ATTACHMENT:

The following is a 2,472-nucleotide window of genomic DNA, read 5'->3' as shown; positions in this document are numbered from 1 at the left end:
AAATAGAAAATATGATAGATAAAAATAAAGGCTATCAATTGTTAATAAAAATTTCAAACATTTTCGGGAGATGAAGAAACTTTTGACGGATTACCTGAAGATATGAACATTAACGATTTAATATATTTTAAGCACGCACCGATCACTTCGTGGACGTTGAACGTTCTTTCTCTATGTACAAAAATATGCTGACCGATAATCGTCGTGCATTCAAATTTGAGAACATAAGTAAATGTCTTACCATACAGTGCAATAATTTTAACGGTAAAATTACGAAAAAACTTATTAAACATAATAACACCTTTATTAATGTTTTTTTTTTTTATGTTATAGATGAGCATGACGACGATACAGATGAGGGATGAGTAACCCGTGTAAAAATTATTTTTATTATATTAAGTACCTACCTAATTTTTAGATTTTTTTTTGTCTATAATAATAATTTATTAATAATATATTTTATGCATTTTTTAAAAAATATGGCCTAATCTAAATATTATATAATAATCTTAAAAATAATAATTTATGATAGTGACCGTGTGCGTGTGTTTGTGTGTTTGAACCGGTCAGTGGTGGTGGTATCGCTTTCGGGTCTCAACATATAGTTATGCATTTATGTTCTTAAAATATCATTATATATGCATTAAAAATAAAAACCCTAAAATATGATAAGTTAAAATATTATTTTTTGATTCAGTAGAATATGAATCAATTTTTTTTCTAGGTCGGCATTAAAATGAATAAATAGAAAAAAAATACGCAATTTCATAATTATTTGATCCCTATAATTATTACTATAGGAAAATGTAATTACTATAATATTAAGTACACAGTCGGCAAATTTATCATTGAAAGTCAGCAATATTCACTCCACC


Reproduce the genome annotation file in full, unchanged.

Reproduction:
The following is a 2,472-nucleotide window of genomic DNA, read 5'->3' as shown; positions in this document are numbered from 1 at the left end:
AAATAGAAAATATGATAGATAAAAATAAAGGCTATCAATTGTTAATAAAAATTTCAAACATTTTCGGGAGATGAAGAAACTTTTGACGGATTACCTGAAGATATGAACATTAACGATTTAATATATTTTAAGCACGCACCGATCACTTCGTGGACGTTGAACGTTCTTTCTCTATGTACAAAAATATGCTGACCGATAATCGTCGTGCATTCAAATTTGAGAACATAAGTAAATGTCTTACCATACAGTGCAATAATTTTAACGGTAAAATTACGAAAAAACTTATTAAACATAATAACACCTTTATTAATGTTTTTTTTTTTTATGTTATAGATGAGCATGACGACGATACAGATGAGGGATGAGTAACCCGTGTAAAAATTATTTTTATTATATTAAGTACCTACCTAATTTTTAGATTTTTTTTTGTCTATAATAATAATTTATTAATAATATATTTTATGCATTTTTTAAAAAATATGGCCTAATCTAAATATTATATAATAATCTTAAAAATAATAATTTATGATAGTGACCGTGTGCGTGTGTTTGTGTGTTTGAACCGGTCAGTGGTGGTGGTATCGCTTTCGGGTCTCAACATATAGTTATGCATTTATGTTCTTAAAATATCATTATATATGCATTAAAAATAAAAACCCTAAAATATGATAAGTTAAAATATTATTTTTTGATTCAGTAGAATATGAATCAATTTTTTTTCTAGGTCGGCATTAAAATGAATAAATAGAAAAAAAATACGCAATTTCATAATTATTTGATCCCTATAATTATTACTATAGGAAAATGTAATTACTATAATATTAAGTACACAGTCGGCAAATTTATCATTGAAAGTCAGCAATATTCACTCCACC